Welcome to my backyard garden. I am excited to share the journey of building this backyard garden. It is definitely still a work in progress. But isn’t that the definition of a garden?
I adore mature landscaping. With that in mind, my goal in the first year was to get the “infrastructure plants” in, so the garden could begin maturing.
August is near the end of our dry season in the west. When the rain starts, so does the growing season, and I didn’t want to miss a day of that!
With that goal in mind, let’s have a look around, shall we?
SEVEN MONTHS of decisions, planning, waiting, watching…
The day we took possession of the home, I had a crew breaking ground on the backyard.
Half of the backyard is a slope spanning a 30 foot run to 15 foot rise. Also known as 1 in 3.
In other words. Steep.
I made the most of the slope by building two terrace patios with two flights of stairs, and a waterfall in between.
I also made the most of my budget by designing retaining walls using pressure treated wood kick boards. The same material used at the bottom of wood fences.
This wood is intended to be in constant contact with dirt and water, and way easier on the budget than the concrete retaining walls my contractor wanted to build.
Genius, I say!
The contractor was scratching his head on my idea, but since that time, they’ve built my design on every project with a slope.
The retaining walls are only ~2.5 feet tall, but per city code, the posts had to be buried 5.5 feet in the ground!
The crew had to dig about 30 holes 5.5 feet deep for the terrace retaining walls, and the retaining wall at the bottom of the slope.
With a shovel.
In some cases they used a jack hammer shovel.
Did I mention hardpan?
After about 4 feet deep, the guys had to lay on the ground to reach further.
Gross to humans, but delicious to plants. And flies.
The Hubs loves to tell people how many years we had a placenta stored in our freezer. For the record, it was only TWO years!
I was waiting for the right opportunity to bury it, and the big Maple tree seemed perfect.
Plus it’s better to wait about 18 months if it will be buried under a plant.
The workers got a kick out of the whole thing. Then they maneuvered the 18-foot tall October Glory (Maple) on top of it.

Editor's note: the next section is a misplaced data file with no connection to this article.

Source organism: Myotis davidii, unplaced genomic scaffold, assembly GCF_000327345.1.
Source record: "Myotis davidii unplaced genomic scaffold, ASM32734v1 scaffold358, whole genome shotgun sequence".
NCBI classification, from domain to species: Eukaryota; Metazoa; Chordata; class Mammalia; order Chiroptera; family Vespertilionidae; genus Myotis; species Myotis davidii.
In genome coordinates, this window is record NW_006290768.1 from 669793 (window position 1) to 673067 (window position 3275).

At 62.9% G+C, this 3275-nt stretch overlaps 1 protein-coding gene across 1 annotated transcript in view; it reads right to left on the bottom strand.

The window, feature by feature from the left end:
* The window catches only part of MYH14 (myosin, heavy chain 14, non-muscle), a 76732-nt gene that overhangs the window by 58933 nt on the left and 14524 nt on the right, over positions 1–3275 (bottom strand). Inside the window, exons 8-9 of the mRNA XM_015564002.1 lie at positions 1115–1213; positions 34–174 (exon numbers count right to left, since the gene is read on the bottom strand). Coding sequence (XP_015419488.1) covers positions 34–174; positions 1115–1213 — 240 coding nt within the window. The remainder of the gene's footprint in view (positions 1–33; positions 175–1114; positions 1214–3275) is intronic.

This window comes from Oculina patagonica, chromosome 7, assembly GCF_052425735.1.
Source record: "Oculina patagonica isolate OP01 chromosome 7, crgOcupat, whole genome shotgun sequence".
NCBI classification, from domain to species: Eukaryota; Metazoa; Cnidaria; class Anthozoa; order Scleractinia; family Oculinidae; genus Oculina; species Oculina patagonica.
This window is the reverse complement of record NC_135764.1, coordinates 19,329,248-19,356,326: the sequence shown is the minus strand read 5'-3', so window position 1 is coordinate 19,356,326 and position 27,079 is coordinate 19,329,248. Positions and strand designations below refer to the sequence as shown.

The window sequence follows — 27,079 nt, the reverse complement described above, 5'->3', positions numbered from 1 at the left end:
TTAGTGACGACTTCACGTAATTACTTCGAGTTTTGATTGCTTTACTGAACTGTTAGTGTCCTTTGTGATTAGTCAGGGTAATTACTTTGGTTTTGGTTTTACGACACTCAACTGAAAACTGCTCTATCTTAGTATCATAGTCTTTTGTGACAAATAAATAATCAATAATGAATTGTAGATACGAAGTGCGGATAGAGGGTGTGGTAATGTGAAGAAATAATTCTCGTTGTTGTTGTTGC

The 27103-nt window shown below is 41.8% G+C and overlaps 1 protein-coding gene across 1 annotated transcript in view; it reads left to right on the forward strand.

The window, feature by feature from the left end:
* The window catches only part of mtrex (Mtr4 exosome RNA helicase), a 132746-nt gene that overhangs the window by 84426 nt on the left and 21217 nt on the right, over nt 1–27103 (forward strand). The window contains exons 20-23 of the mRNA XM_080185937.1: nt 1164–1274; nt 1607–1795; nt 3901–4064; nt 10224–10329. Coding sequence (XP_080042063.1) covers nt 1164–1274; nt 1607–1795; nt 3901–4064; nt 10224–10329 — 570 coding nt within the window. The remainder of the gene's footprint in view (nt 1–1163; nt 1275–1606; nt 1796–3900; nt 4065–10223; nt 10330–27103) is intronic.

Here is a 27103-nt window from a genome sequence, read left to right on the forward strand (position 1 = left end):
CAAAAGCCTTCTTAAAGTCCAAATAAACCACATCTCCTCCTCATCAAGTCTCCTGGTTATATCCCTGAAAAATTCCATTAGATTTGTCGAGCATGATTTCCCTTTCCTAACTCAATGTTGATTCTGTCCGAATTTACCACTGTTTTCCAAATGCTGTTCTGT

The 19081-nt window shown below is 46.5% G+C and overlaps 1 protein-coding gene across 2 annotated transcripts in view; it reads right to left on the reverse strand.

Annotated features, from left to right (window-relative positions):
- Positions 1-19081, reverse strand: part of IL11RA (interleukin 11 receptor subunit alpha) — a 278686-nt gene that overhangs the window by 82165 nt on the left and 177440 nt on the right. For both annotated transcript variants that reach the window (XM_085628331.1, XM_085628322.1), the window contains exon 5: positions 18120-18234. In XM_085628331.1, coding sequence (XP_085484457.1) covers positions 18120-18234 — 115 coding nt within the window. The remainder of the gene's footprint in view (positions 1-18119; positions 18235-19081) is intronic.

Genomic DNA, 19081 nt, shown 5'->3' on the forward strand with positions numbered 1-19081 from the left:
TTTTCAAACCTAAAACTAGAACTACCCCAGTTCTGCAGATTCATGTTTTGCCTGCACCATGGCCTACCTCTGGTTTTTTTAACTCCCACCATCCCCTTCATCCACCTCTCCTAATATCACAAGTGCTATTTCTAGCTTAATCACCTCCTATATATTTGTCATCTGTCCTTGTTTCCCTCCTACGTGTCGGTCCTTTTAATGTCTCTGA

Without stepping on the placenta, of course.
A few hours later, the crew was done for the day, and the young’uns and I enjoyed a few minutes from all the noise and dirt.
Life went on.
The garden flourised.
October was glorious, just as the tree’s name promises.
weeds plants I didn’t want to grow, grew, and grew, and grew.
Pulling weeds is a full-time winter job in the west.
Unless you drop a bomb of
plant weed killer. Which I choose not to do.
Then the roses started blooming.
and the Penstemon joined the blooming party.
Then, as the winter dragged on, more rocks began to crack and crumble.
By spring, the entire waterfall, four pillasters, and the rock retaining wall near the terrace were all crumbling into millions of pieces.
I picked up a random rock, held it about 6 inches from the dirt ground and dropped it. It broke in half, exposing a fossilized sea shell.
Took a closer look, and noticed a lot of the rocks had impressions of sea shells.
I got the landscapers back out. They weren’t very responsive at first, but after a few conversations, I helped them realize it was only in their best interest to make this right. And they finally did.
Which meant another round of backyard construction.
Every. Single. Rock. And boulder. had to be replaced.
The whole kit and caboodle.
Then finally, it was over.
We shook hands, and we still speak when they’re in the neighborhood.
The roses are starting to look a little tired. They’ve been busy all summer long and are ready for a rest.
October promises to be glorious.
The Almond tree is bursting with Almonds.
Not a single plant has perished, which I think is quite remarkable!
The waterfall is running in tip-top shape.
And I am looking forward to the Fall and Winter season.
When I will work and the garden will rest.
If you can’t find me, I’m probably IN THE GARDEN!